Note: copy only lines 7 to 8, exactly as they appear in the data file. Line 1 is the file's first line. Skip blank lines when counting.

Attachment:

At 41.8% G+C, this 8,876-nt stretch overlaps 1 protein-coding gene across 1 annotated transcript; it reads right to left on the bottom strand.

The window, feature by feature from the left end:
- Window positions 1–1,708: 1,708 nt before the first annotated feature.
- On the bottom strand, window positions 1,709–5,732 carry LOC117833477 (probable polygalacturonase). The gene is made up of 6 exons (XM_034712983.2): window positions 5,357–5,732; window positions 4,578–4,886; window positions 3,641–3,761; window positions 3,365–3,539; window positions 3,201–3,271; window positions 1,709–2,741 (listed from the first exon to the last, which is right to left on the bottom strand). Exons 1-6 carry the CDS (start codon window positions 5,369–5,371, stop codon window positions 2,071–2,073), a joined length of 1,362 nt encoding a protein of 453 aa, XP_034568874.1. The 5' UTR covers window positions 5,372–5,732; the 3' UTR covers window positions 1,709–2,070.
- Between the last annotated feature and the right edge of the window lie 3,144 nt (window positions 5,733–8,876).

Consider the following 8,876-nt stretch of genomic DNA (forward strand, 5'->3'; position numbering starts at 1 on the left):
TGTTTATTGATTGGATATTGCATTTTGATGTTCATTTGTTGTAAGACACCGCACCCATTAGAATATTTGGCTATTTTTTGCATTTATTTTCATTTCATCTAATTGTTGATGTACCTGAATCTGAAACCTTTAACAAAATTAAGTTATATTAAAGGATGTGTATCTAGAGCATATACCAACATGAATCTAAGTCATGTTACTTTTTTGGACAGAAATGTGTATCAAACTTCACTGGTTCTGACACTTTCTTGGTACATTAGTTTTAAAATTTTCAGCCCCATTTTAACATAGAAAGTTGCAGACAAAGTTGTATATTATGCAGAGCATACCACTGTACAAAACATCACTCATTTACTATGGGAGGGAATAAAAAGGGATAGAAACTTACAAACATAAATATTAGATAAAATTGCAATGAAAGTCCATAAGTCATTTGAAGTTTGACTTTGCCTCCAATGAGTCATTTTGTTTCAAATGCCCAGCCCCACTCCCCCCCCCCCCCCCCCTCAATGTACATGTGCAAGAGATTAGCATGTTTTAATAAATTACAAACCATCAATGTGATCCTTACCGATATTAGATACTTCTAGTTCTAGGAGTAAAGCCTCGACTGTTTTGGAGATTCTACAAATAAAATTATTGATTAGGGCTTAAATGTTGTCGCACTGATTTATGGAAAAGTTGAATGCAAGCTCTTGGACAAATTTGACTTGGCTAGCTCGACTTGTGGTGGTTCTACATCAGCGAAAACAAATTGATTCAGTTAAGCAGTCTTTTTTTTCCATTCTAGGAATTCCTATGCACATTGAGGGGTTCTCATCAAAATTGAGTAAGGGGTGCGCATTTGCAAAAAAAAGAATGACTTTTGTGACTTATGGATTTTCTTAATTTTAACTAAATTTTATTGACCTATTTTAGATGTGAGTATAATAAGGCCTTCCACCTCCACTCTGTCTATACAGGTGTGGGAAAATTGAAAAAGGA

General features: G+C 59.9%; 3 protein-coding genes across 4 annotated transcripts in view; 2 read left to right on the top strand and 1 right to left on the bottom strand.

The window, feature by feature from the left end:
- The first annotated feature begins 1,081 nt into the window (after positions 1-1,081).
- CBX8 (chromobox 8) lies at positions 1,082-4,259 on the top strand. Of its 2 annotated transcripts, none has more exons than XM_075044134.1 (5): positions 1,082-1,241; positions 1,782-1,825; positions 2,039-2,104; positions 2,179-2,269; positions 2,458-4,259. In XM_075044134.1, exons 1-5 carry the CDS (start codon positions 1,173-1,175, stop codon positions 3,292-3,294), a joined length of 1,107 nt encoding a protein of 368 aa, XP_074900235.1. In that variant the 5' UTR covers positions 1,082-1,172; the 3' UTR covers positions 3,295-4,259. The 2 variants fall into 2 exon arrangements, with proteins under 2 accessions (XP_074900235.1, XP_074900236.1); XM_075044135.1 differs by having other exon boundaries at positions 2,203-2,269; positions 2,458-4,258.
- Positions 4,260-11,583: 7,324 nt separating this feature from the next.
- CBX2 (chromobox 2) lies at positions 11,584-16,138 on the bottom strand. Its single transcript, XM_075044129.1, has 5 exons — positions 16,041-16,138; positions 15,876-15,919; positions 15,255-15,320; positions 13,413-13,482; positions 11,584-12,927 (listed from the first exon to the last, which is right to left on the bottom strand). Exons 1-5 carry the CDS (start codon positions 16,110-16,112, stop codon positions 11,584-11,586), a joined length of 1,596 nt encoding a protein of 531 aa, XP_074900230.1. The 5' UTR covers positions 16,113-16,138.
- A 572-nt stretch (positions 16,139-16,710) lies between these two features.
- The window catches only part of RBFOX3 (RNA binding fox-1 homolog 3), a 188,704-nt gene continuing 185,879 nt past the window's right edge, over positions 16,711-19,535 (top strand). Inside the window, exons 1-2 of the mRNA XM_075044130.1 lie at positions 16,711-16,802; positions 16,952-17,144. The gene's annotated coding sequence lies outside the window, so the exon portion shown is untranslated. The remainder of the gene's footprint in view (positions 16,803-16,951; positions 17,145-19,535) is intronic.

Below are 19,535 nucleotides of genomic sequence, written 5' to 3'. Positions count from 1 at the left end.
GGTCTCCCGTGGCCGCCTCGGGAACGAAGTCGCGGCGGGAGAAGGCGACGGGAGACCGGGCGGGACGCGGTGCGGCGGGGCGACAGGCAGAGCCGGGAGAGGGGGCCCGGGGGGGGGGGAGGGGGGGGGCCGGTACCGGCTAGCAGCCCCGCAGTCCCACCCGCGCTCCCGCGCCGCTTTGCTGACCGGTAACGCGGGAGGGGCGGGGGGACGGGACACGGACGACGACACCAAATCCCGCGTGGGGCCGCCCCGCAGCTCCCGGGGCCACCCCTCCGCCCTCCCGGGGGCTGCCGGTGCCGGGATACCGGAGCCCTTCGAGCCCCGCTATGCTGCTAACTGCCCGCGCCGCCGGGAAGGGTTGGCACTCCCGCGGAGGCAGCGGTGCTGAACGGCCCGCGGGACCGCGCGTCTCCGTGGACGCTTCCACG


TGTTTATTGATTGGATATTGCATTTTGATGTTCATTTGTTGTAAGACACCGCACCCATTAGAATATTTGGCTATTTTTTGCATTTATTTTCATTTCATCTAATTGTTGATGTACCTGAATCTGAAACCTTTAACAAAATTAAGTTATATTAAAGGATGTGTATCTAGAGCATATACCAACATGAATCTAAGTCATGTTACTTTTTTGGACAGAAATGTGTATCAAACTTCACTGGTTCTGACACTTTCTTGGTACATTAGTTTTAAAATTTTCAGCCCCATTTTAACATAGAAAGTTGCAGACAAAGTTGTATATTATGCAGAGCATACCACTGTACAAAACATCACTCATTTACTATGGGAGGGAATAAAAAGGGATAGAAACTTACAAACATAAATATTAGATAAAATTGCAATGAAAGTCCATAAGTCATTTGAAGTTTGACTTTGCCTCCAATGAGTCATTTTGTTTCAAATGCCCAGCCCCACTCCCCCCCCCCCCCCCCCTCAATGTACATGTGCAAGAGATTAGCATGTTTTAATAAATTACAAACCATCAATGTGATCCTTACCGATATTAGATACTTCTAGTTCTAGGAGTAAAGCCTCGACTGTTTTGGAGATTCTACAAATAAAATTATTGATTAGGGCTTAAATGTTGTCGCACTGATTTATGGAAAAGTTGAATGCAAGCTCTTGGACAAATTTGACTTGGCTAGCTCGACTTGTGGTGGTTCTACATCAGCGAAAACAAATTGATTCAGTTAAGCAGTCTTTTTTTTCCATTCTAGGAATTCCTATGCACATTGAGGGGTTCTCATCAAAATTGAGTAAGGGGTGCGCATTTGCAAAAAAAAGAATGACTTTTGTGACTTATGGATTTTCTTAATTTTAACTAAATTTTATTGACCTATTTTAGATGTGAGTATAATAAGGCCTTCCACCTCCACTCTGTCTATACAGGTGTGGGAAAATTGAAAAAGGA

General features: G+C 59.9%; 3 protein-coding genes across 4 annotated transcripts in view; 2 read left to right on the top strand and 1 right to left on the bottom strand.